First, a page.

• 2 egg yolks
  • 100 g (scant 1/2 cup) unsalted butter, softened
  • 1 tablespoon honey
  • 2 teaspoon vanilla
  • 1 teaspoon fresh lemon zest
  • 1 cup (250 ml, 8 oz.) lukewarm milk
  • 2 ¼ teaspoons dry yeast
  • ½ cup raisins, soaked in 1/2 cup rum + 1/2 cup water, and drained
  • sliced almonds (optional)
 Decorative white dough:
  • 100 g (3.5 oz.) plain all-purpose flour
  • 1 egg white
  • milk as needed to make a pliable dough

+ 1 egg yolk mixed with 1 tablespoon water – for egg wash

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Method:
  1. To make the dough, combine milk, dry yeast, and 1 teaspoon of sugar. Set aside for 10 – 15 minutes to activate the yeast.
  2. Place the rest of the ingredients except raisins in the bowl of your stand mixer fitted with a hook. When the yeast is nice and foamy, add it to the bowl. Start kneading the dough, adding a bit of milk or flour if the dough seems to be too dry or too wet. You should aim for smooth and elastic dough, that’s somewhat firm, but not stiff. Add in the raisins and mix them in well.
  3. Transfer the dough into an oiled bowl, cover, and let it rise in a warm spot until doubled, about 45 min. – 1 hour. Line a big baking sheet with parchment paper and set it aside for now.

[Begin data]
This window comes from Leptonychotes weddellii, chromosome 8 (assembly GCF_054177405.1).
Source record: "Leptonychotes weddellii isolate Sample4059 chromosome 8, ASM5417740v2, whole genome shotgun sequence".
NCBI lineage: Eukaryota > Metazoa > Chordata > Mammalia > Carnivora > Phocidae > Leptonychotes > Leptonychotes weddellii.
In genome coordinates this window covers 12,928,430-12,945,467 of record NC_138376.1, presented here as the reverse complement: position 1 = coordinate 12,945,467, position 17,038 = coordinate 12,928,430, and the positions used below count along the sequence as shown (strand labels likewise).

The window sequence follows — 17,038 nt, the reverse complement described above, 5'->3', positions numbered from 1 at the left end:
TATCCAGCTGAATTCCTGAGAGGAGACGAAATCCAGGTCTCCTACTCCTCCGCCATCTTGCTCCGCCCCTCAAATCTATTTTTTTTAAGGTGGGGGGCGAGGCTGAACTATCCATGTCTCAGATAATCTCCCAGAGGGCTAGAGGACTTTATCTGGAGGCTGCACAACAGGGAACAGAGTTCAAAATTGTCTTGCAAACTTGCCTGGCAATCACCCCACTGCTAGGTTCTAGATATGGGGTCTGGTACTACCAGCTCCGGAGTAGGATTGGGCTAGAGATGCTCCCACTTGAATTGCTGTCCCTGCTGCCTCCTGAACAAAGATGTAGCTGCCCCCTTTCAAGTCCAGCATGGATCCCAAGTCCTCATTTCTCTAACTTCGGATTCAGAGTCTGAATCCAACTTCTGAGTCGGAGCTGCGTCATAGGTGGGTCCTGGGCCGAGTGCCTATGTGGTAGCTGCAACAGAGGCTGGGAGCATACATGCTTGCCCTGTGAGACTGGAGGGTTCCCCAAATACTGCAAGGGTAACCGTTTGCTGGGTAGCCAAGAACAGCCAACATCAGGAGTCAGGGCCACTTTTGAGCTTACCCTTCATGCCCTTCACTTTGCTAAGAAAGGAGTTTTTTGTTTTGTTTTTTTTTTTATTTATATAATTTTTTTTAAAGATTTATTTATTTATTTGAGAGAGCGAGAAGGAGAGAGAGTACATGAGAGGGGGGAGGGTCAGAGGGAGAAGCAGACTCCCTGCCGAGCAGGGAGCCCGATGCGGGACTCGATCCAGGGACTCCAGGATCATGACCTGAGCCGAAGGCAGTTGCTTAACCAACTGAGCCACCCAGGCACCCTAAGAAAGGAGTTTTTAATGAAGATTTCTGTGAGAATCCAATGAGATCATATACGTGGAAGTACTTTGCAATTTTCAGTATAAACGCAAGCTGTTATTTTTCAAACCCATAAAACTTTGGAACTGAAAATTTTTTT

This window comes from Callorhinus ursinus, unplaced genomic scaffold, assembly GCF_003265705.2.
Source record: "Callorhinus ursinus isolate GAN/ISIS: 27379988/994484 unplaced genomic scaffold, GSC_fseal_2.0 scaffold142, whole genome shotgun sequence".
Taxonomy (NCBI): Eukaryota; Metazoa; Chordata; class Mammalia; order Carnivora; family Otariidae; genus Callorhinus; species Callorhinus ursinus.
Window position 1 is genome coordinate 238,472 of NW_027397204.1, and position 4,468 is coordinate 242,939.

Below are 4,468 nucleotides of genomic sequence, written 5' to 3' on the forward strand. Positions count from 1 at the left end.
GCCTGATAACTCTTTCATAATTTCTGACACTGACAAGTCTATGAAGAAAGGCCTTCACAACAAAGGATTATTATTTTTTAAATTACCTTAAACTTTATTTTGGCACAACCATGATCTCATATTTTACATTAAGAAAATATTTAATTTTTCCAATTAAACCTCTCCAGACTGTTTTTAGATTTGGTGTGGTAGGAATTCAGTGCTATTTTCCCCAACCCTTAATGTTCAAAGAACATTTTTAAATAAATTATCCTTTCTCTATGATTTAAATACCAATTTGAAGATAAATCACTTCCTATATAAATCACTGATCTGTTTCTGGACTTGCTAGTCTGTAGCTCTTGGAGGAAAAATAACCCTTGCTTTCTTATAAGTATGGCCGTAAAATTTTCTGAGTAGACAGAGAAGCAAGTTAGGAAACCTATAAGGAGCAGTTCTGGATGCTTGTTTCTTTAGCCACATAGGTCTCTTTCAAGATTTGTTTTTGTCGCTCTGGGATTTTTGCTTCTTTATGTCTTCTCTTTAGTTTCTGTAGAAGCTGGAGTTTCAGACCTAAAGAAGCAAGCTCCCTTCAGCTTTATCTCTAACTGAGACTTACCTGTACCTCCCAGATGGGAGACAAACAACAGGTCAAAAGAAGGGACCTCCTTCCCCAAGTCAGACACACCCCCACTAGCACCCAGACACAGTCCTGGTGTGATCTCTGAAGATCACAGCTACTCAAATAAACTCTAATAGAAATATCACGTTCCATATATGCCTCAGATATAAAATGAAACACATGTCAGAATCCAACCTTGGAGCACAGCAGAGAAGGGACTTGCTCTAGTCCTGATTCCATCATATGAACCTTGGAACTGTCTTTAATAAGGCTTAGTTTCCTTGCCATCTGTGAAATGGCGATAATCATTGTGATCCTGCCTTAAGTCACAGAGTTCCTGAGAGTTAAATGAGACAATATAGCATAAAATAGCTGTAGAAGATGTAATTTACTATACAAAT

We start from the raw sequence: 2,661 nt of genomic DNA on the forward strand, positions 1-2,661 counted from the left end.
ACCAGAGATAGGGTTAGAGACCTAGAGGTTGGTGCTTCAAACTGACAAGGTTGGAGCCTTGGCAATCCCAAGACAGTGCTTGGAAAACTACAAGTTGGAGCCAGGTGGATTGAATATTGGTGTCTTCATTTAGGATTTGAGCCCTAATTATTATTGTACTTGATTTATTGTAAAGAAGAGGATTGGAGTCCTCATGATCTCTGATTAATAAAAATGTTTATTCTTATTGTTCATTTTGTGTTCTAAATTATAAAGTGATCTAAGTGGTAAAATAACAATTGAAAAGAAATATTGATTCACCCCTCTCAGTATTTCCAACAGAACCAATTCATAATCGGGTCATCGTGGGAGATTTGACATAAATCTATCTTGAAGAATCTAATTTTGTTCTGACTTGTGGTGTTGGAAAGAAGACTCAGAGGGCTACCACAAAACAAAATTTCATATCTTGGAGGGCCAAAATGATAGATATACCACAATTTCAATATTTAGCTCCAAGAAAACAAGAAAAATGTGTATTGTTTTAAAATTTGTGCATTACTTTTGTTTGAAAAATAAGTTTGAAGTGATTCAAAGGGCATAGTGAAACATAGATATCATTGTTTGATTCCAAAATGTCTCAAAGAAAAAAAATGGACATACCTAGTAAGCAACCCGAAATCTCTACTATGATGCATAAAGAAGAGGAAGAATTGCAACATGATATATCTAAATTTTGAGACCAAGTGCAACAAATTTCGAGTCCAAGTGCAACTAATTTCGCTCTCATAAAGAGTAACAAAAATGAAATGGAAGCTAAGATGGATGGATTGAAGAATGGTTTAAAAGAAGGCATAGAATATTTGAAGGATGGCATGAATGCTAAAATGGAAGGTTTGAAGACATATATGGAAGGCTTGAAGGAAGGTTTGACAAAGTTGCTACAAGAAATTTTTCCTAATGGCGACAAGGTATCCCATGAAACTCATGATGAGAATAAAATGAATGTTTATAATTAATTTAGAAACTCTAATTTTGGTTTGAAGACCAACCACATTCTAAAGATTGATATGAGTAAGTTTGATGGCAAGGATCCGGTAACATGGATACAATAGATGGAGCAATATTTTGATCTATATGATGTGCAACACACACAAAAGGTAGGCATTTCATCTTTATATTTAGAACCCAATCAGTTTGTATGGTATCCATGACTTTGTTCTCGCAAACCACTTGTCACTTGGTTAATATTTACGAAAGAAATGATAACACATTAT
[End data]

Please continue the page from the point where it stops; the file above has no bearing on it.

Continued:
4. Make the decorations, if desired: In the food processor with an S-blade, mix the flour and the egg white. Add in as much milk until the dough forms a firm ball.
  5. On a floured surface, roll the decorative dough to about 1 – 2 mm thickness. With Easter cutters, cut out decorations as desired. Cover them and set aside.
  6. When the dough has risen, punch it down and form a nice round ball. Transfer the ball onto the lined baking sheet, cover, and let it rise the second time for about 20 – 30 minutes. Preheat the oven to 350 °F (175 °C).
  7. When ready to bake, coat the entire bread generously with egg wash. Gently place the decorations where you want them; but don’t press down too much. The egg wash should help to keep the decorations in place. You can coat the decorations with egg wash, or leave them dry for better contrast. If you’re not using the decorations, slash the dough in the form of cross and sprinkle sliced almonds on top.
  8. Bake the bread for about 35 – 40 minutes, until nicely risen and golden brown. Let cool completely before slicing. Serve with butter, jam, and honey.
Note:

I doubled the recipe and also made sweet yeast nests with colored eggs inside. To make those, form the dough into ropes about 1-inch (2.5 cm) thick and 14 inches (about 30 cm) long, and then braid two ropes together and join the ends to make a round “nest”. Let the nests rise a second time, and place a colored egg in the middle of each one, pressing down lightly. Brush the  nests with some egg and sprinkle with coarse sugar, and bake at 350 °F (175 °C) for about 20 – 25 min. (You don’t have to boil the eggs beforehand; they cook while the nests are baking in the oven.)